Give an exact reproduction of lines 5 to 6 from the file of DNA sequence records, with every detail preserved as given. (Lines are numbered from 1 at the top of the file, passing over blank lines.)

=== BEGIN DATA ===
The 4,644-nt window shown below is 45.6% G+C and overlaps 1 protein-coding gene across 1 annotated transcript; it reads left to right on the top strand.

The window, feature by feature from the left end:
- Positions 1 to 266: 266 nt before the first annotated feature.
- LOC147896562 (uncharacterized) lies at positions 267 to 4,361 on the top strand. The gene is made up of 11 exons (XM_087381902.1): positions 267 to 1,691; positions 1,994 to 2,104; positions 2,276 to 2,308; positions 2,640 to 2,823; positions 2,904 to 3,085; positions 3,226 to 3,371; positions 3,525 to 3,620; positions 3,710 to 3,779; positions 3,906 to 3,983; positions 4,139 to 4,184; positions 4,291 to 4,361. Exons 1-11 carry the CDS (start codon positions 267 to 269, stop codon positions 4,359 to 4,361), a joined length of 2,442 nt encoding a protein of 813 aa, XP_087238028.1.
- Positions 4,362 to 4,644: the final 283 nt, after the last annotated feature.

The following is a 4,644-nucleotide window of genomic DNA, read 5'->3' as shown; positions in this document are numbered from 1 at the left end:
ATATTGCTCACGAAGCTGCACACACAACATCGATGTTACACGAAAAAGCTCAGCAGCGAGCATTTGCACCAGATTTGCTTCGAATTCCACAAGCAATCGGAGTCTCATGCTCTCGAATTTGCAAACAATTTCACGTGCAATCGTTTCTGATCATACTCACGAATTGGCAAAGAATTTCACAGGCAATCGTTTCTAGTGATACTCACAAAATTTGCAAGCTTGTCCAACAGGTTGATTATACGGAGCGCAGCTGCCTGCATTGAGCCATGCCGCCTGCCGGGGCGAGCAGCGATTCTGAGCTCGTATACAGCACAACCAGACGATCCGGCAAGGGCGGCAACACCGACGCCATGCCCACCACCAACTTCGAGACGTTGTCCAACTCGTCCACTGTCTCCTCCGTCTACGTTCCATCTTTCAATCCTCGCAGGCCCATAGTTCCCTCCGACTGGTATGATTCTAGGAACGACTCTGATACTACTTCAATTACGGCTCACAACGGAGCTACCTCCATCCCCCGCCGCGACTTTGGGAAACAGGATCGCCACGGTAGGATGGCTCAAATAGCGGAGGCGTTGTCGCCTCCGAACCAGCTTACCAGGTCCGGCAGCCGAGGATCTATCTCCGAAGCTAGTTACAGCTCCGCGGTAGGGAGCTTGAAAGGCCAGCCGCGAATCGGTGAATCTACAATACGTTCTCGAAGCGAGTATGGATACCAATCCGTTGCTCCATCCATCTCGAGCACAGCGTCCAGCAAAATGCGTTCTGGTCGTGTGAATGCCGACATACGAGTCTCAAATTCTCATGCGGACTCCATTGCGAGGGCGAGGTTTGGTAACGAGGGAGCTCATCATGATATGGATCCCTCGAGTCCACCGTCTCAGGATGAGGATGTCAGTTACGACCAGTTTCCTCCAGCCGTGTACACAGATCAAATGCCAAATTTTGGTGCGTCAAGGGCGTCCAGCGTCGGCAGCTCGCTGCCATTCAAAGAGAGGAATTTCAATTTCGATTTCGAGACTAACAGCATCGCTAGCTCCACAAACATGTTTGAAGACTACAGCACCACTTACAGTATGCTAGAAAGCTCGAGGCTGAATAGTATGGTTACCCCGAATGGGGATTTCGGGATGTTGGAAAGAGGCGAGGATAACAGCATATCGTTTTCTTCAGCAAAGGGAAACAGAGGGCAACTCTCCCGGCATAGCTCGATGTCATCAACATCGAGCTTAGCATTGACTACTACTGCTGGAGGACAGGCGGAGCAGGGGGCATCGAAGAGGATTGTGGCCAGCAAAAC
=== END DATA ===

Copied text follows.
- Positions 4,362 to 4,644: the final 283 nt, after the last annotated feature.

The following is a 4,644-nucleotide window of genomic DNA, read 5'->3' as shown; positions in this document are numbered from 1 at the left end: